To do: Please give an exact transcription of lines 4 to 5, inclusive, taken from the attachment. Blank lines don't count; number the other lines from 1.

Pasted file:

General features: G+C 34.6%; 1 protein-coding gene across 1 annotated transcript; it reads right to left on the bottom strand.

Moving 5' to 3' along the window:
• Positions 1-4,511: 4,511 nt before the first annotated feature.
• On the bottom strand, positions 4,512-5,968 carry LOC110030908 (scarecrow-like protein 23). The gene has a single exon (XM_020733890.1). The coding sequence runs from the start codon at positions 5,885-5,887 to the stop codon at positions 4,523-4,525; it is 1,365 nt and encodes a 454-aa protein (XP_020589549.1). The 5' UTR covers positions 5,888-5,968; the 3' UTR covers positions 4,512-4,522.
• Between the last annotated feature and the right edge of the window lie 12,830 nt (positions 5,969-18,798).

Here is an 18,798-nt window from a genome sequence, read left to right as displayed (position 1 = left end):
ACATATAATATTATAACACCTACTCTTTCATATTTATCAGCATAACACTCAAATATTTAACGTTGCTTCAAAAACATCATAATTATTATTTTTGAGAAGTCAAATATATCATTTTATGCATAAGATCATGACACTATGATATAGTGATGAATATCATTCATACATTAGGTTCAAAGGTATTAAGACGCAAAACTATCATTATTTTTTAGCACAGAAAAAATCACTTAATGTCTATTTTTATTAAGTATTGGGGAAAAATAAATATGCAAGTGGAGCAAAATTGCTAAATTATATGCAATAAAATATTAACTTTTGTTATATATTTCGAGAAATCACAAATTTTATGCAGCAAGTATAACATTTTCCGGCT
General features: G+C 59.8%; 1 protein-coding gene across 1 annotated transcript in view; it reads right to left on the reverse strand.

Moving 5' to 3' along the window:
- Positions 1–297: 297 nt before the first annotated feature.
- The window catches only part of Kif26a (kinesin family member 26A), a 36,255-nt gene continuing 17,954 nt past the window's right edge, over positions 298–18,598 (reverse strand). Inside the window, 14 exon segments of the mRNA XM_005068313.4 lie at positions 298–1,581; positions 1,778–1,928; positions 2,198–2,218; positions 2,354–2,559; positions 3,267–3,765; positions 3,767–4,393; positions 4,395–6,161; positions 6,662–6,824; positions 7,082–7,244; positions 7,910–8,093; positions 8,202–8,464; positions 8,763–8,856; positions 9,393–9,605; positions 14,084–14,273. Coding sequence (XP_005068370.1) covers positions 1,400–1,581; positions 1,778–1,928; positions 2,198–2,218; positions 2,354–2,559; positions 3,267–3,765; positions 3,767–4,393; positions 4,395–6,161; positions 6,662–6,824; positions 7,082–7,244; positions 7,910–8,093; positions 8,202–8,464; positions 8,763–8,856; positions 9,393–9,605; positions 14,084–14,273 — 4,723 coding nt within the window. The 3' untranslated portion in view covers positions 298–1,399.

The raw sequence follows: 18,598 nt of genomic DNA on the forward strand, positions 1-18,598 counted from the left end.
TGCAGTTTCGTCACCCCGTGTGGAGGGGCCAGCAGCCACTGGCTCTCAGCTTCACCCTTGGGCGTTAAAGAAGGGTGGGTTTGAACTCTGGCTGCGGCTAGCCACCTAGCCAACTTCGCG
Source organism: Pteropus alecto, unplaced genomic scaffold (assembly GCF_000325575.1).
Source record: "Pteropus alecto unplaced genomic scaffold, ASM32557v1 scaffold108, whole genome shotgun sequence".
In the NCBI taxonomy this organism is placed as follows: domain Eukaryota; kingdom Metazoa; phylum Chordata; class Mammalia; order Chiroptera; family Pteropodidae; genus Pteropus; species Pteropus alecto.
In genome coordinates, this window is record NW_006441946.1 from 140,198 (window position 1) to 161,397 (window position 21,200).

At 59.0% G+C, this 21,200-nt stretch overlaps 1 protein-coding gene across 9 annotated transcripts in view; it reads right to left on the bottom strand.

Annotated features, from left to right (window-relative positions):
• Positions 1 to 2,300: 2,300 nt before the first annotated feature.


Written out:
• On the bottom strand, positions 4,512-5,968 carry LOC110030908 (scarecrow-like protein 23). The gene has a single exon (XM_020733890.1). The coding sequence runs from the start codon at positions 5,885-5,887 to the stop codon at positions 4,523-4,525; it is 1,365 nt and encodes a 454-aa protein (XP_020589549.1). The 5' UTR covers positions 5,888-5,968; the 3' UTR covers positions 4,512-4,522.
• Between the last annotated feature and the right edge of the window lie 12,830 nt (positions 5,969-18,798).